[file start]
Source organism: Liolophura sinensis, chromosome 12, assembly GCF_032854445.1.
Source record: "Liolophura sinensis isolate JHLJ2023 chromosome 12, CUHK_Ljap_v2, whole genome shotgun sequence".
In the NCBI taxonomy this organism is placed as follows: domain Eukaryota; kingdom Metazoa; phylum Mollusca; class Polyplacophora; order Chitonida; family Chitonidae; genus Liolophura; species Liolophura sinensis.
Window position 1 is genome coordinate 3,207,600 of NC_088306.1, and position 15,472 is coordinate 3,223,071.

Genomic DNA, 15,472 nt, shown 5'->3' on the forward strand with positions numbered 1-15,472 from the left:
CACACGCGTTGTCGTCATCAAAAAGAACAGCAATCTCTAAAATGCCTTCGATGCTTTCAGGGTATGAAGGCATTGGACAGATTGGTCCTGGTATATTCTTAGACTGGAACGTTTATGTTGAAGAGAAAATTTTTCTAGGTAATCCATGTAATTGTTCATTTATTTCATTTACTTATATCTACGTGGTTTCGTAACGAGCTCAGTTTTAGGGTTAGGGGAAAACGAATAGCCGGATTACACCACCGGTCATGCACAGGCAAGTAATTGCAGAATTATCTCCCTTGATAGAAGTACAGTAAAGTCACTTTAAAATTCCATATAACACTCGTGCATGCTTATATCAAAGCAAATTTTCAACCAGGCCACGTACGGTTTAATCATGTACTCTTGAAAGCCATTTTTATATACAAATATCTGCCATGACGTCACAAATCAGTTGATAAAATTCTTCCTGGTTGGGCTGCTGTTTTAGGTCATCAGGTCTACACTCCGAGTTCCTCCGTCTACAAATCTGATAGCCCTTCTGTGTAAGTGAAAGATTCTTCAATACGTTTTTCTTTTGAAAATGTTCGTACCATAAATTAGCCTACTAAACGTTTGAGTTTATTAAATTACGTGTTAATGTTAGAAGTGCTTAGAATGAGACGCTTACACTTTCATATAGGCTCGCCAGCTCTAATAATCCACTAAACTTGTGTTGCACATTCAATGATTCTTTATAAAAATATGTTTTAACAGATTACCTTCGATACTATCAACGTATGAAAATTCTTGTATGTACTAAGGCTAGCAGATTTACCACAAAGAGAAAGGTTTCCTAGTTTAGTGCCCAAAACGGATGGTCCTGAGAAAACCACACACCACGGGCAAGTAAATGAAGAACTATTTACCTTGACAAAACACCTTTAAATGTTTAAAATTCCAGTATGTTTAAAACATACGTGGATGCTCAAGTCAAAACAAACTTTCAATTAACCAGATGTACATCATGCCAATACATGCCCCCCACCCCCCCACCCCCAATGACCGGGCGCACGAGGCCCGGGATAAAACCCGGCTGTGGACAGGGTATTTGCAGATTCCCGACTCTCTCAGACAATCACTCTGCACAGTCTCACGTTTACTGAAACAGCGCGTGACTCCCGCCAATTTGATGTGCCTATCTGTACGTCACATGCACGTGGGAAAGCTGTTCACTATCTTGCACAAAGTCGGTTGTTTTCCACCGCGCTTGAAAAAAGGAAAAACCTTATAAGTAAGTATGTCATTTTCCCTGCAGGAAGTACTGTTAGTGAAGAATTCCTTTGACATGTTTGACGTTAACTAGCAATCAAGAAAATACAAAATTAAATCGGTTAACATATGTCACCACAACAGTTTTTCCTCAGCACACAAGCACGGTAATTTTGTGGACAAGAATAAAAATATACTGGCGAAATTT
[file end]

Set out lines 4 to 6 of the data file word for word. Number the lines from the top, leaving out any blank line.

Window position 1 is genome coordinate 3,207,600 of NC_088306.1, and position 15,472 is coordinate 3,223,071.

Genomic DNA, 15,472 nt, shown 5'->3' on the forward strand with positions numbered 1-15,472 from the left:
CACACGCGTTGTCGTCATCAAAAAGAACAGCAATCTCTAAAATGCCTTCGATGCTTTCAGGGTATGAAGGCATTGGACAGATTGGTCCTGGTATATTCTTAGACTGGAACGTTTATGTTGAAGAGAAAATTTTTCTAGGTAATCCATGTAATTGTTCATTTATTTCATTTACTTATATCTACGTGGTTTCGTAACGAGCTCAGTTTTAGGGTTAGGGGAAAACGAATAGCCGGATTACACCACCGGTCATGCACAGGCAAGTAATTGCAGAATTATCTCCCTTGATAGAAGTACAGTAAAGTCACTTTAAAATTCCATATAACACTCGTGCATGCTTATATCAAAGCAAATTTTCAACCAGGCCACGTACGGTTTAATCATGTACTCTTGAAAGCCATTTTTATATACAAATATCTGCCATGACGTCACAAATCAGTTGATAAAATTCTTCCTGGTTGGGCTGCTGTTTTAGGTCATCAGGTCTACACTCCGAGTTCCTCCGTCTACAAATCTGATAGCCCTTCTGTGTAAGTGAAAGATTCTTCAATACGTTTTTCTTTTGAAAATGTTCGTACCATAAATTAGCCTACTAAACGTTTGAGTTTATTAAATTACGTGTTAATGTTAGAAGTGCTTAGAATGAGACGCTTACACTTTCATATAGGCTCGCCAGCTCTAATAATCCACTAAACTTGTGTTGCACATTCAATGATTCTTTATAAAAATATGTTTTAACAGATTACCTTCGATACTATCAACGTATGAAAATTCTTGTATGTACTAAGGCTAGCAGATTTACCACAAAGAGAAAGGTTTCCTAGTTTAGTGCCCAAAACGGATGGTCCTGAGAAAACCACACACCACGGGCAAGTAAATGAAGAACTATTTACCTTGACAAAACACCTTTAAATGTTTAAAATTCCAGTATGTTTAAAACATACGTGGATGCTCAAGTCAAAACAAACTTTCAATTAACCAGATGTACATCATGCCAATACATGCCCCCCACCCCCCCACCCCCAATGACCGGGCGCACGAGGCCCGGGATAAAACCCGGCTGTGGACAGGGTATTTGCAGATTCCCGACTCTCTCAGACAATCACTCTGCACAGTCTCACGTTTACTGAAACAGCGCGTGACTCCCGCCAATTTGATGTGCCTATCTGTACGTCACATGCACGTGGGAAAGCTGTTCACTATCTTGCACAAAGTCGGTTGTTTTCCACCGCGCTTGAAAAAAGGAAAAACCTTATAAGTAAGTATGTCATTTTCCCTGCAGGAAGTACTGTTAGTGAAGAATTCCTTTGACATGTTTGACGTTAACTAGCAATCAAGAAAATACAAAATTAAATCGGTTAACATATGTCACCACAACAGTTTTTCCTCAGCACACAAGCACGGTAATTTTGTGGACAAGAATAAAAATATACTGGCGAAATTT